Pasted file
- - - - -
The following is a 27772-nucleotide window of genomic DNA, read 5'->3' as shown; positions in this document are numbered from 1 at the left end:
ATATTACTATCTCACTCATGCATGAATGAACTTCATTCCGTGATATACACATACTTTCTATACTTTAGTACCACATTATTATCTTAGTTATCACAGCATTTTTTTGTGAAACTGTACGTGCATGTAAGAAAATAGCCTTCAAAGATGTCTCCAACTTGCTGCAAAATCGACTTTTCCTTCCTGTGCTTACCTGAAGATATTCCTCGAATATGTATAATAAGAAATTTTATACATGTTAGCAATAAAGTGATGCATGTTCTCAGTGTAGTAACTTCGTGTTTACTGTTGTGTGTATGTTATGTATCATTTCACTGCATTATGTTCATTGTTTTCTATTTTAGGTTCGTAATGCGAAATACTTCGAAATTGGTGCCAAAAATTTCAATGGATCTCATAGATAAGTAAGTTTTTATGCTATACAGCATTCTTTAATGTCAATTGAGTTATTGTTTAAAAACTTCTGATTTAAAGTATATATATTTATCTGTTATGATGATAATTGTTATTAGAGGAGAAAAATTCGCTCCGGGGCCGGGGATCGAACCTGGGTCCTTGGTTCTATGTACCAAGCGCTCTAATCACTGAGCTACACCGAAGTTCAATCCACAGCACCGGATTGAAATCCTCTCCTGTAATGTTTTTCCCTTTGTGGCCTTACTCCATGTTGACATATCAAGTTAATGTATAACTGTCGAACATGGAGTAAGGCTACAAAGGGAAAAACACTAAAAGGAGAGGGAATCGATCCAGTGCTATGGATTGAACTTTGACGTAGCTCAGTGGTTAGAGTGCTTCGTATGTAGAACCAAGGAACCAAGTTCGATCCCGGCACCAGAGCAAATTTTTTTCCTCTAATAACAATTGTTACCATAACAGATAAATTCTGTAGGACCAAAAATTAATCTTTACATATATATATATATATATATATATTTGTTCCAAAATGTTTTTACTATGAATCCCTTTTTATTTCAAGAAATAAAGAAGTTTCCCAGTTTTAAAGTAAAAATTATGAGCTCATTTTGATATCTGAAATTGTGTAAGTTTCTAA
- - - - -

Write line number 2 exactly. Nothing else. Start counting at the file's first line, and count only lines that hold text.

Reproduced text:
ATATTACTATCTCACTCATGCATGAATGAACTTCATTCCGTGATATACACATACTTTCTATACTTTAGTACCACATTATTATCTTAGTTATCACAGCATTTTTTTGTGAAACTGTACGTGCATGTAAGAAAATAGCCTTCAAAGATGTCTCCAACTTGCTGCAAAATCGACTTTTCCTTCCTGTGCTTACCTGAAGATATTCCTCGAATATGTATAATAAGAAATTTTATACATGTTAGCAATAAAGTGATGCATGTTCTCAGTGTAGTAACTTCGTGTTTACTGTTGTGTGTATGTTATGTATCATTTCACTGCATTATGTTCATTGTTTTCTATTTTAGGTTCGTAATGCGAAATACTTCGAAATTGGTGCCAAAAATTTCAATGGATCTCATAGATAAGTAAGTTTTTATGCTATACAGCATTCTTTAATGTCAATTGAGTTATTGTTTAAAAACTTCTGATTTAAAGTATATATATTTATCTGTTATGATGATAATTGTTATTAGAGGAGAAAAATTCGCTCCGGGGCCGGGGATCGAACCTGGGTCCTTGGTTCTATGTACCAAGCGCTCTAATCACTGAGCTACACCGAAGTTCAATCCACAGCACCGGATTGAAATCCTCTCCTGTAATGTTTTTCCCTTTGTGGCCTTACTCCATGTTGACATATCAAGTTAATGTATAACTGTCGAACATGGAGTAAGGCTACAAAGGGAAAAACACTAAAAGGAGAGGGAATCGATCCAGTGCTATGGATTGAACTTTGACGTAGCTCAGTGGTTAGAGTGCTTCGTATGTAGAACCAAGGAACCAAGTTCGATCCCGGCACCAGAGCAAATTTTTTTCCTCTAATAACAATTGTTACCATAACAGATAAATTCTGTAGGACCAAAAATTAATCTTTACATATATATATATATATATATATATTTGTTCCAAAATGTTTTTACTATGAATCCCTTTTTATTTCAAGAAATAAAGAAGTTTCCCAGTTTTAAAGTAAAAATTATGAGCTCATTTTGATATCTGAAATTGTGTAAGTTTCTAA